Microsoft plans to give some pirates a break

People duped into buying counterfeit versions of Windows could get free licensed copies of the operating system.

As part of its growing antipiracy campaign, Microsoft is testing a program that offers free licensed versions of Windows XP Professional to some customers whose copies are found to be bogus.

The move is the latest in a series of expansions for the Windows Genuine Advantage program, which Microsoft quietly launched last September . The program, which runs software that verifies whether a particular copy of Windows is legitimately licensed, is the linchpin of a campaign by Microsoft to boost the number of paying customers among the millions of people that use Windows.


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The Windows Genuine effort started as a purely voluntary program, but Microsoft has since been requiring validation for more and more customers who want to download software from the company.

In March, for example, Microsoft said it would require those who want to download a foreign-language pack for Windows to first validate their copy of Windows.

Starting Wednesday, customers in the United States whose copies of Windows XP Professional do not pass validation will be presented with the option of getting a free licensed copy. To do so, customers will have to fill out a counterfeit report with Microsoft and be able to provide the Windows disk they have as well as some kind of receipt for their purchase.

"Our goal is really to ensure that the complimentary offer is for people who really truly were unknowing victims of counterfeit," said David Lazar, director of the Genuine Windows program.

Those who don't have the disk or the receipt are eligible to buy a licensed copy online for $149. That's less than the cost of a full copy of Windows XP Pro but more than what customers pay when they get Windows on a new PC.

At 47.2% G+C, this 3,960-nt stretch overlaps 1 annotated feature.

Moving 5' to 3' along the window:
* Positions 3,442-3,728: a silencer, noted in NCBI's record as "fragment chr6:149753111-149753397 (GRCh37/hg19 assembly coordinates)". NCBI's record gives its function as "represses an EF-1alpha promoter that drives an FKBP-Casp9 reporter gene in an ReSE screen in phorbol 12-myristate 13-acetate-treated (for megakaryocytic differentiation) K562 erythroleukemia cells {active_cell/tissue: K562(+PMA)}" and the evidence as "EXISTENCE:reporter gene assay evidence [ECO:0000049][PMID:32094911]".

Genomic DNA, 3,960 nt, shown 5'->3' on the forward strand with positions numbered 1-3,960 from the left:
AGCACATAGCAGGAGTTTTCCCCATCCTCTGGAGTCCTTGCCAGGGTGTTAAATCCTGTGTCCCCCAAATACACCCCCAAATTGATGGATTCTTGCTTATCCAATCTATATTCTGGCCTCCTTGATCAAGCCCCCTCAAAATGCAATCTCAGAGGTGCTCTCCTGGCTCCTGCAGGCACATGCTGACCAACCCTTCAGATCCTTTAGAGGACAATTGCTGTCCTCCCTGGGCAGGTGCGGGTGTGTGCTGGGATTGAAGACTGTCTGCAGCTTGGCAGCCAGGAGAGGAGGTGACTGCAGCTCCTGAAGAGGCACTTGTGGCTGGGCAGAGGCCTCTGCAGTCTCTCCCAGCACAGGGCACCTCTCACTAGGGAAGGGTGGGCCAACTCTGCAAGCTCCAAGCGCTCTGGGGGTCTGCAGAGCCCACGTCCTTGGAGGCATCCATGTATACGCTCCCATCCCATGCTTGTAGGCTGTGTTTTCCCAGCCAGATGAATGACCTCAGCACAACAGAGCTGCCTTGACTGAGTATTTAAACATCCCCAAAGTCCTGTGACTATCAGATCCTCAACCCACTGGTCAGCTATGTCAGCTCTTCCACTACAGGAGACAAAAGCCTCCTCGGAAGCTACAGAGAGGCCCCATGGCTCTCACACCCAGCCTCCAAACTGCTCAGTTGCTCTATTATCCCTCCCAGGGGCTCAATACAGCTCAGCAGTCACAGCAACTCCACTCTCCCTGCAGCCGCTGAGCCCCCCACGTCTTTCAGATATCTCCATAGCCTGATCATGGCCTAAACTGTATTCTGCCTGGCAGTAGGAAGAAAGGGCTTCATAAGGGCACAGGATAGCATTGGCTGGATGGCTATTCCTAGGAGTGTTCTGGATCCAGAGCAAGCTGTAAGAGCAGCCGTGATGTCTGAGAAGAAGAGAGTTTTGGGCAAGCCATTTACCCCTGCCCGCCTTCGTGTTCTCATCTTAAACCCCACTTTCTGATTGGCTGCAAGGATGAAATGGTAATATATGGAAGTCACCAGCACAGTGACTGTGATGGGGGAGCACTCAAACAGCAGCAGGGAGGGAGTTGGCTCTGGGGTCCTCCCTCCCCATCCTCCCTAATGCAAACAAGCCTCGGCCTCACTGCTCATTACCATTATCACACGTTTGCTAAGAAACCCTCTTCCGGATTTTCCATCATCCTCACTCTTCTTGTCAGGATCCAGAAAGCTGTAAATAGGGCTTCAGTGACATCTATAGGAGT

"At first glance it seems kind of self-defeating to reward pirates with a free licensed copy," said The NPD Group analyst Ross Rubin. However, he said it is an opportunity for Microsoft to show customers the benefits of its official software and potentially win them over as legitimate customers for future versions. Plus, it could help them track down those who are heading up piracy rings.

"Much as narcotics officers bypass the lower-level dealers to get at the kingpins, what they are likely trying to do is get at the distributors (of pirated Windows)," Rubin said.

Test program
For now, the Windows validation process remains optional for most customers, though sometime this summer, Microsoft plans to make such scanning mandatory for those who want to download software from the company's site.

Customers whose copy fails to pass inspection won't be able to get most Windows-related downloads but will still be able to get security updates, either by turning on Automatic Update or by manually selecting a particular patch. The Windows Update utility, which determines all needed updates and presents them for download, will only be available to those whose copy is found to be licensed.